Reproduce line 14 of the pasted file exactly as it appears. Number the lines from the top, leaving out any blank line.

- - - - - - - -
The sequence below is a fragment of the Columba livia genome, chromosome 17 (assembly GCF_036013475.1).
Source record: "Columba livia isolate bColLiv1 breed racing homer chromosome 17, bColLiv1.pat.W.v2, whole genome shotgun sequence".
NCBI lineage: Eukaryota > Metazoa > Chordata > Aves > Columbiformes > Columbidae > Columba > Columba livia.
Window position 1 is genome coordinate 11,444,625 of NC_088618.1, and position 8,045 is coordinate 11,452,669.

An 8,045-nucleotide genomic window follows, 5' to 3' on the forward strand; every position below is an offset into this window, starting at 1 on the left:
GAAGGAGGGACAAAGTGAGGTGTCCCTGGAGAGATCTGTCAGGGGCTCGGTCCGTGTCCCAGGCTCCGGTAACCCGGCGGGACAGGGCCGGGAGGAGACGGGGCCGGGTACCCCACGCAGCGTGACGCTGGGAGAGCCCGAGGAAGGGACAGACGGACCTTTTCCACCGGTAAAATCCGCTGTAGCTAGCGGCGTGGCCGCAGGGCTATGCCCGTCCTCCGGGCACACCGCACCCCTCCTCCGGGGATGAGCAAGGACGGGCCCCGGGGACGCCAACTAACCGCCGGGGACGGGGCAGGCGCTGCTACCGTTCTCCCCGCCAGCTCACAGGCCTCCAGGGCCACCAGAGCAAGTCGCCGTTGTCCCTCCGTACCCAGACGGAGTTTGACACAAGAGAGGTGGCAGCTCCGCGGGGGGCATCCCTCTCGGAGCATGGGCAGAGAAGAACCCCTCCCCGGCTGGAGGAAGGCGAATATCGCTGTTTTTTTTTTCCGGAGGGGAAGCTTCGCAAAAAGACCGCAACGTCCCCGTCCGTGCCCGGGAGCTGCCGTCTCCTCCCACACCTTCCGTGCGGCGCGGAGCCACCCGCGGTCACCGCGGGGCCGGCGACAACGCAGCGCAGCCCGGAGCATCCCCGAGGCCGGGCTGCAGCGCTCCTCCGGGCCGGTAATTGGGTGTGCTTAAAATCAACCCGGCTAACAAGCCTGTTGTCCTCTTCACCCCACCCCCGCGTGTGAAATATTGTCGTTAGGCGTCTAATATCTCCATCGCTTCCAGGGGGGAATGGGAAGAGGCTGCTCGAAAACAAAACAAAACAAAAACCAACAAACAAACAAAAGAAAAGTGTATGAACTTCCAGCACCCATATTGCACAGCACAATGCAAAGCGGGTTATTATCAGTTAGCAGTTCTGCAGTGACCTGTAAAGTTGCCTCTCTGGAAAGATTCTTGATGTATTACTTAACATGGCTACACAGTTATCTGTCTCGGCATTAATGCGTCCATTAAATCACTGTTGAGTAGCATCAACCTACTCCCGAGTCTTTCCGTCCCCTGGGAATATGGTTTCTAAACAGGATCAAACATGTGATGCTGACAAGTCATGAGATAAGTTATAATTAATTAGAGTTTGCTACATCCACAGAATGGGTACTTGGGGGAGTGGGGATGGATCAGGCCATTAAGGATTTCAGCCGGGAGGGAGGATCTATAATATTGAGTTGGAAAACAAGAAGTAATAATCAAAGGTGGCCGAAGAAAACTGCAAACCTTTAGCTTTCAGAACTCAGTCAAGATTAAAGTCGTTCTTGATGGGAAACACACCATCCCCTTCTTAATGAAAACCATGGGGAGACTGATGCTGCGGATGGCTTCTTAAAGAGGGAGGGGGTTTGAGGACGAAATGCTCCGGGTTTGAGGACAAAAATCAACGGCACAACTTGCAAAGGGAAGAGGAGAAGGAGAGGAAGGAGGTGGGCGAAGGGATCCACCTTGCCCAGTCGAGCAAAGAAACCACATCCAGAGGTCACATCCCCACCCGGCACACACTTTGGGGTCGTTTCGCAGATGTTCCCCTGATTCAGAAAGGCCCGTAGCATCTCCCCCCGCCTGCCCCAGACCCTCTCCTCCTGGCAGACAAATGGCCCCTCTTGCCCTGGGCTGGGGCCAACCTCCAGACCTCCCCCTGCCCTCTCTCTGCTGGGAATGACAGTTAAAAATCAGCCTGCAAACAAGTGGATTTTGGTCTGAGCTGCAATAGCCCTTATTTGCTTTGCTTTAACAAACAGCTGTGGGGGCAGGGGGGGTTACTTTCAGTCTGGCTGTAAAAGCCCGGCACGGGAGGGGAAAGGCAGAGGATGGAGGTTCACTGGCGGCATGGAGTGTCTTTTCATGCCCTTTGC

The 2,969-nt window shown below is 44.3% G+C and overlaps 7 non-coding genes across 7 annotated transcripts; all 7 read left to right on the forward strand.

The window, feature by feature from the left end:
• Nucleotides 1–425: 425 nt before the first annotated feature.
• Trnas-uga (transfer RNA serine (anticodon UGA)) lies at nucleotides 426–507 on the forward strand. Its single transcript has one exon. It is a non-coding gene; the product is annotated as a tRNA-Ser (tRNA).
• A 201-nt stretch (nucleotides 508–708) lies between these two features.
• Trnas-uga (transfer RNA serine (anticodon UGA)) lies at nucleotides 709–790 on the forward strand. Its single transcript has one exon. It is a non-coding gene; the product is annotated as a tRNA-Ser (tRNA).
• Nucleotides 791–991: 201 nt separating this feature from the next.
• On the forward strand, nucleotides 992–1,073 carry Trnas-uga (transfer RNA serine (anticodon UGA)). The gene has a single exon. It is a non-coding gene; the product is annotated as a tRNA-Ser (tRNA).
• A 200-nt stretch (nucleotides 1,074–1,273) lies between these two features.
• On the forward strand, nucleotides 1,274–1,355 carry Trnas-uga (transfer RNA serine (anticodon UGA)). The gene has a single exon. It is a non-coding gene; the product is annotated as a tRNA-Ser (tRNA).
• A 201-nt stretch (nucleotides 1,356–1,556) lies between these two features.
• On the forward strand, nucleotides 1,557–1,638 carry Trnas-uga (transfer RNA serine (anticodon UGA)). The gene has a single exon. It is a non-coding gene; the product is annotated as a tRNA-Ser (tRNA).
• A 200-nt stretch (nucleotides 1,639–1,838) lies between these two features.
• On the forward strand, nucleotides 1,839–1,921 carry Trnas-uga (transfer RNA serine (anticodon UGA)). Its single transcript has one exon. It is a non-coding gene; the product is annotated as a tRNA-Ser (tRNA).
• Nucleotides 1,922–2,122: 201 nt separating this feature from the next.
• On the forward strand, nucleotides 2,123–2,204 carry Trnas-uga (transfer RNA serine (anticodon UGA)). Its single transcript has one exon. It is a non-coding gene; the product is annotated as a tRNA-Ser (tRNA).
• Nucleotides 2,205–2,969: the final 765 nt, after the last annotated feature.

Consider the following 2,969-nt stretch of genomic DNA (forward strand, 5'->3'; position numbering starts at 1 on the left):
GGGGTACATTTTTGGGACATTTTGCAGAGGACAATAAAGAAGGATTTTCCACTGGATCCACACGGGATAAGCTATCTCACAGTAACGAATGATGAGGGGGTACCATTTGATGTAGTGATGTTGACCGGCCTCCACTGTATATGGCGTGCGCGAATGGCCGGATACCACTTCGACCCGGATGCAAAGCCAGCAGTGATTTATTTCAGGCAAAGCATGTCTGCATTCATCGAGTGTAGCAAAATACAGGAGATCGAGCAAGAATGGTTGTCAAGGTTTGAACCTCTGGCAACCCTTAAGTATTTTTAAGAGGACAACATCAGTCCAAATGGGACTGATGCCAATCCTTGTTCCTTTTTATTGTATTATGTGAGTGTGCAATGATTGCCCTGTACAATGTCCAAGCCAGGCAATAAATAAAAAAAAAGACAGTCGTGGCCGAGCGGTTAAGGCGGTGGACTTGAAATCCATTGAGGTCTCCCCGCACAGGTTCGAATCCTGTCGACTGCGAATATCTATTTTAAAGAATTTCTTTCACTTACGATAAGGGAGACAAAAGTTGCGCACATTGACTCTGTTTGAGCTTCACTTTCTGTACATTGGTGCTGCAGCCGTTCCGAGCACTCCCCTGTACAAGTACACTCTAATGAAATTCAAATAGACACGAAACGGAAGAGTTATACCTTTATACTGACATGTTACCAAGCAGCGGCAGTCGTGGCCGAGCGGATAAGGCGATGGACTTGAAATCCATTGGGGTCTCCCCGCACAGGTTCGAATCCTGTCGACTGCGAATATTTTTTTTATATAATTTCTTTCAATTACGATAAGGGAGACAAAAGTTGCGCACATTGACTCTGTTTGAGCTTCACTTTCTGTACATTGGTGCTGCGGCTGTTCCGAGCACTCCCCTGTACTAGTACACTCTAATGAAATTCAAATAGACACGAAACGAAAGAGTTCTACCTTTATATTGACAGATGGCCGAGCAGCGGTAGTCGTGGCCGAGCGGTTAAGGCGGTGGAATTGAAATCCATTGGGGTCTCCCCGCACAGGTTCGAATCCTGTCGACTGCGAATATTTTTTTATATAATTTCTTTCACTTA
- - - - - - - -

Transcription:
• On the forward strand, nucleotides 992–1,073 carry Trnas-uga (transfer RNA serine (anticodon UGA)). The gene has a single exon. It is a non-coding gene; the product is annotated as a tRNA-Ser (tRNA).